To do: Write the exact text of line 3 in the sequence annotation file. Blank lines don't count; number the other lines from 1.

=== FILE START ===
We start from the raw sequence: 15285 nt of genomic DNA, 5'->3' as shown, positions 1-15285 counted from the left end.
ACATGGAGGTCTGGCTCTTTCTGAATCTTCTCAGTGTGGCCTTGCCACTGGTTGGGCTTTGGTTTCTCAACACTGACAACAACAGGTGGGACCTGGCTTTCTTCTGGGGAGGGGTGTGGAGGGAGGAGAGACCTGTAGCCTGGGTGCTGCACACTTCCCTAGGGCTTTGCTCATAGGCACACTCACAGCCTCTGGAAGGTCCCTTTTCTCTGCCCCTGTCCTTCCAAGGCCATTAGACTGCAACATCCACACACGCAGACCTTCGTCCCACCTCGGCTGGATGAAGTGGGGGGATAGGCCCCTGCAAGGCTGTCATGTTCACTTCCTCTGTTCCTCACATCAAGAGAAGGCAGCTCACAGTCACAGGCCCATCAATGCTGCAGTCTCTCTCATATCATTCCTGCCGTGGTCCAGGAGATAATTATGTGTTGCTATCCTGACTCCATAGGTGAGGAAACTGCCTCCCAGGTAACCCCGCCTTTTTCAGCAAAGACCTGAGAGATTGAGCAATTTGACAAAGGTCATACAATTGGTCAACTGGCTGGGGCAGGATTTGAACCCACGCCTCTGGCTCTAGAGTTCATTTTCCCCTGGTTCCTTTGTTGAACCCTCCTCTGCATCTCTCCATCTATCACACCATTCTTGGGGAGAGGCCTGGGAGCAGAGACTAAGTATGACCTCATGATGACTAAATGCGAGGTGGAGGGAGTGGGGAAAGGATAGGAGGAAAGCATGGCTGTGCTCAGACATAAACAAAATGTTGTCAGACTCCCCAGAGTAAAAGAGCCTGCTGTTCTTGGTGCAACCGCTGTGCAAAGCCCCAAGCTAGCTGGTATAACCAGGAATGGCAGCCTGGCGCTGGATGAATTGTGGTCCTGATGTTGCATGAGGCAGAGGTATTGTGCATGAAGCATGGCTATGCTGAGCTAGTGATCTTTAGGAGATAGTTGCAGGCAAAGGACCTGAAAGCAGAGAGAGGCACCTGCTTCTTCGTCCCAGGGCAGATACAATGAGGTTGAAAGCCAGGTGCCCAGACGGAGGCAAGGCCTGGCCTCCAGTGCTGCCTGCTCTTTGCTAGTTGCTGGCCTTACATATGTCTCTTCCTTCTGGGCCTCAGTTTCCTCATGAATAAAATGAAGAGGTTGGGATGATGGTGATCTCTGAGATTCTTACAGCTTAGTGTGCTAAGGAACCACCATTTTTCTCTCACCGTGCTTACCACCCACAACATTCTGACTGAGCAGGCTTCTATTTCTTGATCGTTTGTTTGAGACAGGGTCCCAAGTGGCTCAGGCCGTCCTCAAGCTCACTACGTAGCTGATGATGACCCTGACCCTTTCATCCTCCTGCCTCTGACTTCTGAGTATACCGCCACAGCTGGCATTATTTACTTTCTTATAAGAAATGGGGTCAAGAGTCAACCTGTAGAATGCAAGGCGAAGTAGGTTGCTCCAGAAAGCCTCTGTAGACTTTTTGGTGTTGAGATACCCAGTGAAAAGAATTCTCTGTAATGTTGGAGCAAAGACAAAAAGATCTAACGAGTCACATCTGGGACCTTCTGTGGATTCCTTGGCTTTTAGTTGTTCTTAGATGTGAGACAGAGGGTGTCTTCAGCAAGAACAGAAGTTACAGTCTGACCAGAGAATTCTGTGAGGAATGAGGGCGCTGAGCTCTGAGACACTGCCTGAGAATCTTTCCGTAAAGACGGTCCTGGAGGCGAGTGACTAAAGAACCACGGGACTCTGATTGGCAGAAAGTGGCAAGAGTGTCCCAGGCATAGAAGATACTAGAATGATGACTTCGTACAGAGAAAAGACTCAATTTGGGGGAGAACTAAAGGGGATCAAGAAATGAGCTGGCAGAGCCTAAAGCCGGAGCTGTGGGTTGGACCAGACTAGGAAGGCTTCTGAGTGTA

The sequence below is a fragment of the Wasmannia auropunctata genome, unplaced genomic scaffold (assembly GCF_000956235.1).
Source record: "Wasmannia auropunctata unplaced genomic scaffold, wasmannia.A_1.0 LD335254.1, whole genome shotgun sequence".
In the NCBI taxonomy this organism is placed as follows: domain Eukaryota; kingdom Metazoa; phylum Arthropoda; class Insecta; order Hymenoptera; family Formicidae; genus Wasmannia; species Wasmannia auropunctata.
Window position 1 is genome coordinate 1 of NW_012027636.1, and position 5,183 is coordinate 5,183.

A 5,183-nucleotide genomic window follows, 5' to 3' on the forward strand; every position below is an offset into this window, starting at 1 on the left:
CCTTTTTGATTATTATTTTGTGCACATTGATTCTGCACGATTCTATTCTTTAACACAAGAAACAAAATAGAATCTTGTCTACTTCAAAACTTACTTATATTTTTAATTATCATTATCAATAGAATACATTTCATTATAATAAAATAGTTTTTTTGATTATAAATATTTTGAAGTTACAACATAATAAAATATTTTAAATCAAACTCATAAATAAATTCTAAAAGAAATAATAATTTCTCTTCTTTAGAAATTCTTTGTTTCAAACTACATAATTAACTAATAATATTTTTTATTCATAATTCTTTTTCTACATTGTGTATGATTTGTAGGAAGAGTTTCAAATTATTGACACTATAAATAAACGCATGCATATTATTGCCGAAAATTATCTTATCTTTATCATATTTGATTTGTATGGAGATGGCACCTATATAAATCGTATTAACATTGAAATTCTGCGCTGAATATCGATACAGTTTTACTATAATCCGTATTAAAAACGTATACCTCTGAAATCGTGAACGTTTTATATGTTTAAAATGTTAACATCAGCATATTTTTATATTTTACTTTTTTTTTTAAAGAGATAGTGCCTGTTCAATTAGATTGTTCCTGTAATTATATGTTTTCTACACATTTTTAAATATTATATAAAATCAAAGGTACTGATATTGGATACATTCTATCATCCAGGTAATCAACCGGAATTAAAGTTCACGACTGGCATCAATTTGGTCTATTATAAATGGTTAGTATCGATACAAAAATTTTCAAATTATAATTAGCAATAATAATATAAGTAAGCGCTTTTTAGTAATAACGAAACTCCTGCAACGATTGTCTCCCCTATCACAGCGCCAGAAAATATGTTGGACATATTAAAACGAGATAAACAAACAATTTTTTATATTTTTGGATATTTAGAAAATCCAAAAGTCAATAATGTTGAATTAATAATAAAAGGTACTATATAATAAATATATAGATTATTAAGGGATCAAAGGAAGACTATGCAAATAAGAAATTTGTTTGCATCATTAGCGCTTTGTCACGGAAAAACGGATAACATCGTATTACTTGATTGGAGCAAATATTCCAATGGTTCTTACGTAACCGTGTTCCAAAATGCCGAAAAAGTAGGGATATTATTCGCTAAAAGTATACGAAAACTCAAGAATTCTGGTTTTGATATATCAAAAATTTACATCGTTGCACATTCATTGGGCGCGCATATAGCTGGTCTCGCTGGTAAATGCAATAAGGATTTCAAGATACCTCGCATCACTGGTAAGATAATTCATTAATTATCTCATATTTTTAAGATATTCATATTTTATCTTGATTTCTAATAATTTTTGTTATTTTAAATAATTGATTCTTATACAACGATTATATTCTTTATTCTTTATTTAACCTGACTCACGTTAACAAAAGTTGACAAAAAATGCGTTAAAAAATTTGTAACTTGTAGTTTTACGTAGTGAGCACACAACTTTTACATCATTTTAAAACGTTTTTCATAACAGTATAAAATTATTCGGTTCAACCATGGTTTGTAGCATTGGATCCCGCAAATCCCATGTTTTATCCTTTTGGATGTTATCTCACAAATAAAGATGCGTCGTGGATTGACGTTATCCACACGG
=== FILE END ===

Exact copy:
The sequence below is a fragment of the Wasmannia auropunctata genome, unplaced genomic scaffold (assembly GCF_000956235.1).